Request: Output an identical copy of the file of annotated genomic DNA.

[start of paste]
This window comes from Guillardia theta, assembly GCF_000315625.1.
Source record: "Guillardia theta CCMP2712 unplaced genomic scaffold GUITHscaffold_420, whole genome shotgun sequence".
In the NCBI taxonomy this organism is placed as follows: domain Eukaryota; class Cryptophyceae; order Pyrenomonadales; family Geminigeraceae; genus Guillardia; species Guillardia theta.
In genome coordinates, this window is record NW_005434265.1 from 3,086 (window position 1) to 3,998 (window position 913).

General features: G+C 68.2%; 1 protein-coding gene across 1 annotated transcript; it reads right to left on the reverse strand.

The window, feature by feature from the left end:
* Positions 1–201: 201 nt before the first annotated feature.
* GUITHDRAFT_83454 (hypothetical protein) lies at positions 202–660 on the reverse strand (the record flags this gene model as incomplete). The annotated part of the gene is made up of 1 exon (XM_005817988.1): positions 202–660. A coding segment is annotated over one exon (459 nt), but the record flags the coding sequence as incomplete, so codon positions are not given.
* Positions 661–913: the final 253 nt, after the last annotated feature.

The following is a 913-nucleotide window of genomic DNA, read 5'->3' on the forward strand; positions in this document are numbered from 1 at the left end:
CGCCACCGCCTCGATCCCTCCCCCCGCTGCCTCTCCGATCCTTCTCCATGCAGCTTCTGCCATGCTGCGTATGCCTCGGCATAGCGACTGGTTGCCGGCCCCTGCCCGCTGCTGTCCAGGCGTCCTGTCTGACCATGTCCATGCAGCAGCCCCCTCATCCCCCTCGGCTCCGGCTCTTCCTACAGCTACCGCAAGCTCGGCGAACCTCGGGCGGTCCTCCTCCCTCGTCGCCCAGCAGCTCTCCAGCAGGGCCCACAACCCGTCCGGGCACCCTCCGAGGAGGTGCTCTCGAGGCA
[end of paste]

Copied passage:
This window comes from Guillardia theta, assembly GCF_000315625.1.
Source record: "Guillardia theta CCMP2712 unplaced genomic scaffold GUITHscaffold_420, whole genome shotgun sequence".
In the NCBI taxonomy this organism is placed as follows: domain Eukaryota; class Cryptophyceae; order Pyrenomonadales; family Geminigeraceae; genus Guillardia; species Guillardia theta.
In genome coordinates, this window is record NW_005434265.1 from 3,086 (window position 1) to 3,998 (window position 913).

General features: G+C 68.2%; 1 protein-coding gene across 1 annotated transcript; it reads right to left on the reverse strand.

The window, feature by feature from the left end:
* Positions 1–201: 201 nt before the first annotated feature.
* GUITHDRAFT_83454 (hypothetical protein) lies at positions 202–660 on the reverse strand (the record flags this gene model as incomplete). The annotated part of the gene is made up of 1 exon (XM_005817988.1): positions 202–660. A coding segment is annotated over one exon (459 nt), but the record flags the coding sequence as incomplete, so codon positions are not given.
* Positions 661–913: the final 253 nt, after the last annotated feature.

The following is a 913-nucleotide window of genomic DNA, read 5'->3' on the forward strand; positions in this document are numbered from 1 at the left end:
CGCCACCGCCTCGATCCCTCCCCCCGCTGCCTCTCCGATCCTTCTCCATGCAGCTTCTGCCATGCTGCGTATGCCTCGGCATAGCGACTGGTTGCCGGCCCCTGCCCGCTGCTGTCCAGGCGTCCTGTCTGACCATGTCCATGCAGCAGCCCCCTCATCCCCCTCGGCTCCGGCTCTTCCTACAGCTACCGCAAGCTCGGCGAACCTCGGGCGGTCCTCCTCCCTCGTCGCCCAGCAGCTCTCCAGCAGGGCCCACAACCCGTCCGGGCACCCTCCGAGGAGGTGCTCTCGAGGCA